According to the Chinese state television, quoting the Chinese Office of Manned Space Engineering, the coordinates of the location of the remnants of the missile fell in the Indian Ocean, indicating a location in southwestern India and Sri Lanka.
He said, “On May 9, 2021, after monitoring and analysis, the debris of the last stage of the” Long March 5B Yao-2 “launch vehicle returned to the atmosphere at 10:24 (02:24 GMT).
Most of the debris was burned up in the atmosphere, it noted. For its part, the leadership of the US Space Force confirmed the fall of the Chinese missile.
This is not the first time that China has lost control of a spacecraft upon its return to Earth. In 2020, shrapnel of another Long March missile fell on towns in Ivory Coast, causing damage but no casualties.
In April 2018, the Tiangong-1 space laboratory disintegrated upon its return to the atmosphere two years after it was inactive. The Chinese authorities denied at the time that they had lost control of the laboratory.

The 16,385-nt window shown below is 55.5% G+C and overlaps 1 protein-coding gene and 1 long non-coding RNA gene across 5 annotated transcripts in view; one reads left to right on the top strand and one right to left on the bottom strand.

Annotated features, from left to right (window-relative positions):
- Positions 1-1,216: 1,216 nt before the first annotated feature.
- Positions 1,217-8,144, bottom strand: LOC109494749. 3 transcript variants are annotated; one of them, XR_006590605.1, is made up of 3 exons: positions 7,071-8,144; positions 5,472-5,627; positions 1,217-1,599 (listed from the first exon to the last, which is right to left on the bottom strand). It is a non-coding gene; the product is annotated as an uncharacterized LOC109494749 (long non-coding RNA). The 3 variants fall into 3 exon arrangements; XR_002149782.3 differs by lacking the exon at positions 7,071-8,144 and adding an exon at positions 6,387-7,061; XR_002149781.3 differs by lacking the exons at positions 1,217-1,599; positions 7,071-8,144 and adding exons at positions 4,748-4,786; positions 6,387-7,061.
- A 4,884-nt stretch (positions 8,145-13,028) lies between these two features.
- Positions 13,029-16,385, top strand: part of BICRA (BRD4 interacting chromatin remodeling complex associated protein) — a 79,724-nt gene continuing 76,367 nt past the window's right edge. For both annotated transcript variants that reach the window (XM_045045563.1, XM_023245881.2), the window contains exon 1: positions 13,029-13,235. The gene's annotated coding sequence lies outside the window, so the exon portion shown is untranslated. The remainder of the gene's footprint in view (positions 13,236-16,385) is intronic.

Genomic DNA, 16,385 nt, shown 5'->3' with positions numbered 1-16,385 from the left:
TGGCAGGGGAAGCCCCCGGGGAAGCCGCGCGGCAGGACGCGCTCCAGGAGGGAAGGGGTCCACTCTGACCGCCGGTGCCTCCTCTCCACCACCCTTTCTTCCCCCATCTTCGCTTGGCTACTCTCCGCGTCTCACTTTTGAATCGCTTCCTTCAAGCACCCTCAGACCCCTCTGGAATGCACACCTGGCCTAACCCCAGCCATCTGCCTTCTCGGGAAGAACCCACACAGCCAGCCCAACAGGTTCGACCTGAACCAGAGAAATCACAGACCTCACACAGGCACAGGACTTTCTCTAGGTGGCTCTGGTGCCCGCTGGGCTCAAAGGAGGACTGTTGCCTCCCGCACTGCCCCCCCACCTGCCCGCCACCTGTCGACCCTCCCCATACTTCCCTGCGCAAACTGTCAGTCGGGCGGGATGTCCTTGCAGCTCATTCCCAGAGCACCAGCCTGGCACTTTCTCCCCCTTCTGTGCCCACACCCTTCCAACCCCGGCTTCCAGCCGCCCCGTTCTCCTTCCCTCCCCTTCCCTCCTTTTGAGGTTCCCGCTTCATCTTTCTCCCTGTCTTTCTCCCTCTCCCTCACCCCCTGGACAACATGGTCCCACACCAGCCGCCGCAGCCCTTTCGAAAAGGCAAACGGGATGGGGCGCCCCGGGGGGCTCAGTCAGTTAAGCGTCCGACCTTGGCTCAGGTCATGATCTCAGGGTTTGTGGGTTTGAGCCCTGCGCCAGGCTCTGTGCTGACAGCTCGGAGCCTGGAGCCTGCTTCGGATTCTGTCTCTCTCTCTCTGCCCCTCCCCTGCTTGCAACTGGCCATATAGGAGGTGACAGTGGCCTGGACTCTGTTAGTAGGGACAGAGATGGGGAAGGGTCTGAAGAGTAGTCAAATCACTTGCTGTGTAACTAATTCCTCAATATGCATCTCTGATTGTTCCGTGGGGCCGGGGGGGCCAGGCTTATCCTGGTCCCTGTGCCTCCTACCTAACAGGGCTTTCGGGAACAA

China is investing billions of dollars on its space program in an effort to catch up with Russia and the United States in this area.
The giant Asian country sent its first Chinese citizen into space in 2003. In early 2019, it put a vehicle on the dark side of the moon, in a global precedent.
Last year, Beijing also brought samples from the moon, and completed the work of its “Beidou” satellite navigation system (a competitor of the US “GPS” system).
China plans to land a small, wheeled robot on Mars in the coming weeks, and to send human missions to the moon by 2030. It has also announced that it wants to build a base on the moon with Russia.